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AT A RALLY held March 2, at the Monticello Firehouse, Sullivan County Sheriff Michael Schiff, right, and other notables showed up to lend support to Gordon Jenkins, left, and Carmen Rue, running for Village of Monticello Mayor and Trustee positions respectively. O March 18, voters helped Jenkins and Rue win their respective seats.

Big changes in villages

By Dan Hust
SULLIVAN COUNTY — March 28, 2008 — Three Sullivan County villages will see a significant change in the course of their governments, thanks to the March 18 elections.
On Tuesday, the county Board of Elections opened dozens of absentee ballots, and while the results remain unofficial, the outcome is clear.
Results did not change in Jeffersonville (which handles its elections independently) or Wurtsboro, but in Bloomingburg, Liberty and Monticello, there were significant upsets. (Woodridge’s elections are held in June.)
Bloomingburg’s incumbent mayor, Everett Saunders, lost his seat by one vote to write-in candidate Mark Berentsen. The tally: 46-45, in Berentsen’s favor.
Liberty will transition from a Democratic- to Republican-majority board, as Democrats Anita Parkhurst (the only incumbent running for re-election) and David LoCascio garnered 101 and 103 votes, respectively.
Republicans Richard Winters and David Simon captured the two available trustee seats with 141 and 124 votes, respectively.
Monticello proved to be the nail-biter, however – and the biggest upset.
Gordon Jenkins outpaced incumbent Mayor Jim Barnicle by a 61-vote margin, 523-462, meaning the Republican Jenkins will take over the four-year mayoral seat from the Democratic/Conservative Barnicle.
Voters also swapped incumbent Republican Brian VanDermark for Jenkins’ Republican running mate, Carmen Rue, who garnered 432 votes. VanDermark’s 312 votes and Democrat/Conservative Alvin Dumas’ 394 votes were not enough to vault them onto the board.
However, incumbent Democrat/Conservative Victor Marinello easily retained his seat with 464 votes.
Three ballots are being challenged, so the results will not be official until at least the end of this week.
Excited about the win, Jenkins confirmed that deposed Deputy Village Manager John Barbarite will be restored to village service – as village manager, no less.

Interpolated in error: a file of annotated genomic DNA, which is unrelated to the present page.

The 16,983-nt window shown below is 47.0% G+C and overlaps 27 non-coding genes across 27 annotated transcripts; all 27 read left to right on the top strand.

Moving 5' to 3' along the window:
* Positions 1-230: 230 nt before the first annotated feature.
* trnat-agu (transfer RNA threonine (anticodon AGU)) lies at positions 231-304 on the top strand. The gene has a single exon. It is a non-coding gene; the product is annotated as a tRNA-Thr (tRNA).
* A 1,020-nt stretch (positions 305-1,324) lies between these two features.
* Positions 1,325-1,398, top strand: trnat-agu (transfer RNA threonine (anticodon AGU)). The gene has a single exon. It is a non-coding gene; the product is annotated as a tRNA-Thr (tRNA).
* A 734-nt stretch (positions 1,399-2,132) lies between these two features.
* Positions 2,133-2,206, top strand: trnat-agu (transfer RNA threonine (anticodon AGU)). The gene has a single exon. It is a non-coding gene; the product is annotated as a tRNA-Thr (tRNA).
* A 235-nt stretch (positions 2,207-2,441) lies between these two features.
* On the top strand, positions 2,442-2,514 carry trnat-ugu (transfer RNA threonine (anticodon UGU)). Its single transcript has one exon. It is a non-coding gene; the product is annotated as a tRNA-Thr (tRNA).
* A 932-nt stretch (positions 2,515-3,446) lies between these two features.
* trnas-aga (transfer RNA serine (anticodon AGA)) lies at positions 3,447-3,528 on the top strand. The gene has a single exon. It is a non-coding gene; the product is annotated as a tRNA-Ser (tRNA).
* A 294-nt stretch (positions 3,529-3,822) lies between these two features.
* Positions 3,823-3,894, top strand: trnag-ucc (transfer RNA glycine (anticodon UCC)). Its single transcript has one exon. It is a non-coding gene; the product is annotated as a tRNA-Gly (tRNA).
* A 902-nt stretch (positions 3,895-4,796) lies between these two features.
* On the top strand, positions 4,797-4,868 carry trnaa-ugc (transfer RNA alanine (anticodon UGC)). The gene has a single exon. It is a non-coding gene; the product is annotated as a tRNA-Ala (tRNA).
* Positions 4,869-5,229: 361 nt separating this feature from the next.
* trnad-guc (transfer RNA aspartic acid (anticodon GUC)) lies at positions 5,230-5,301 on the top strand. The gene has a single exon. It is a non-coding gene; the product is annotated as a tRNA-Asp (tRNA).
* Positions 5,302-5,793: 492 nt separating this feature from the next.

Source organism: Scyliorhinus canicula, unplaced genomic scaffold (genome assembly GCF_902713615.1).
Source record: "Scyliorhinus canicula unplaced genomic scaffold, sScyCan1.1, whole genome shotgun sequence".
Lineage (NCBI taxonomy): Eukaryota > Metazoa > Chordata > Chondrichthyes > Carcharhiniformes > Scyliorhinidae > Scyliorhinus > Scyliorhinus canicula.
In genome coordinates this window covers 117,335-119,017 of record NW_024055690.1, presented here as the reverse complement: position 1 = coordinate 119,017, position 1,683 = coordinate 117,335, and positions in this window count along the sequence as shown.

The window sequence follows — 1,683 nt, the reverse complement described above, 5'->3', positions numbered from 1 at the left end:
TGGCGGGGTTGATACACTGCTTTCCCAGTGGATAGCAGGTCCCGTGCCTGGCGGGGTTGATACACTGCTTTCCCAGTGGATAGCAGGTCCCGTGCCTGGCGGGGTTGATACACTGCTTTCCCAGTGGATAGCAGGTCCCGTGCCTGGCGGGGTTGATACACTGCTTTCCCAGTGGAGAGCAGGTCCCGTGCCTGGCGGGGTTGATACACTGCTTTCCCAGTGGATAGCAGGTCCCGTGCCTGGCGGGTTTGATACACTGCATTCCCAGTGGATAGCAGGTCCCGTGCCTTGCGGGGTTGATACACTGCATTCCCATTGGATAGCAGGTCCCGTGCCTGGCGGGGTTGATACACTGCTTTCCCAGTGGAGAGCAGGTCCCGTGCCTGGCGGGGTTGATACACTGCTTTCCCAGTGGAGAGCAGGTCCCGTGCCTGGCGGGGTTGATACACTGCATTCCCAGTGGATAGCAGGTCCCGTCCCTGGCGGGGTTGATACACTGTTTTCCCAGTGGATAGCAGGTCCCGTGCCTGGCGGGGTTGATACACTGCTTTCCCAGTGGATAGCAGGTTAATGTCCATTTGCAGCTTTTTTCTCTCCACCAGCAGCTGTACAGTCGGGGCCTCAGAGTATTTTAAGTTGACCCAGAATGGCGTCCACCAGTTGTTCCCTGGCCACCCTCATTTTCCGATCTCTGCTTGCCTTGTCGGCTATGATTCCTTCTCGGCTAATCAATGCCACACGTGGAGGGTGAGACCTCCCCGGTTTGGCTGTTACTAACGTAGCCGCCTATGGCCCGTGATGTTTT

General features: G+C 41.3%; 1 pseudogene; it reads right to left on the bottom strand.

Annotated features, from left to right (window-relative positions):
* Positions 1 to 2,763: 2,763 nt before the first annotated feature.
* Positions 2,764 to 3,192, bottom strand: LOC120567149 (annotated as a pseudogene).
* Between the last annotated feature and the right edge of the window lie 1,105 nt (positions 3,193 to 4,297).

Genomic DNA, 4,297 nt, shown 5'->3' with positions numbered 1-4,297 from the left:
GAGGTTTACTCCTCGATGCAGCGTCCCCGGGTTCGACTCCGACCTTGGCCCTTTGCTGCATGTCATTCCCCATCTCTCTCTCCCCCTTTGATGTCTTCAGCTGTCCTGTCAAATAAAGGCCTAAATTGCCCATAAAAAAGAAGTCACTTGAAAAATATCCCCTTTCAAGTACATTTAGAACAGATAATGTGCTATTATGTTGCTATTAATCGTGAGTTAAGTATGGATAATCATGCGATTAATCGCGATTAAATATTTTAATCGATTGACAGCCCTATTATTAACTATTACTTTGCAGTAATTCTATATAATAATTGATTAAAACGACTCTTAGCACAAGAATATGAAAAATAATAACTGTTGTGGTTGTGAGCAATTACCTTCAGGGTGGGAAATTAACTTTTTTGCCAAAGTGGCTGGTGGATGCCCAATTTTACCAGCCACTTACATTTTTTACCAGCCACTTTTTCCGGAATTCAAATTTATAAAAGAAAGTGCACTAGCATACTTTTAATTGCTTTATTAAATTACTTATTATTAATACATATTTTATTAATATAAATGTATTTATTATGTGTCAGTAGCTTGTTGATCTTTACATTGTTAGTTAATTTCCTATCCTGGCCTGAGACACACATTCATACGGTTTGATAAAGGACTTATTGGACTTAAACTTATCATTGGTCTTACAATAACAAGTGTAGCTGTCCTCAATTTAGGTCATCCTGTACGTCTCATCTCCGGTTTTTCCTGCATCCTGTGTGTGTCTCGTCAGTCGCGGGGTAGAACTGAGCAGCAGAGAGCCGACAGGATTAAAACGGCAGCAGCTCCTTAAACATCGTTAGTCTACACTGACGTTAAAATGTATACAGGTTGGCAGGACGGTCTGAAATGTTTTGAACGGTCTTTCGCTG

“I already have my mind set – I’m going with John Barbarite,” he said on Wednesday. “… Me and John are going to jump on it and do a good job here.”
Calling Barbarite “a good man who knows what he’s doing,” Jenkins is of the mind that no deputy will be needed.
“John and I will work great together,” he promised.
So will the rest of the board and the public, he added, through an open, accessible and fiscally conservative government.
“We’re going to have a board that can work together,” he said, hoping Marinello will join fellow trustees Scott Schoonmaker and Carmen Rue in advancing a positive agenda. “We need everyone to chip in – I don’t have all the answers.”
But he is certain that Village Attorney Danielle Jose will not be reappointed, having already entertained unsolicited calls from 20 area attorneys – plus a host of other people seeking jobs with the new government.
“I’m starting another chapter,” he promised.
Barnicle – who Jenkins said is “playing like a loser now” – lamented those potential changes, praising Jose and Deputy Attorney Tim Havas for the work they did.
Admitting he is “disappointed and melancholy” in the results of the election, Barnicle said he’s “proud of the team I assembled” and plans to stay in the village – perhaps even pursue an assistant principalship in a local school, as he said he possesses the necessary certification and master’s degrees.
“I look forward to the future,” he related. “I’m not packing any bags.”

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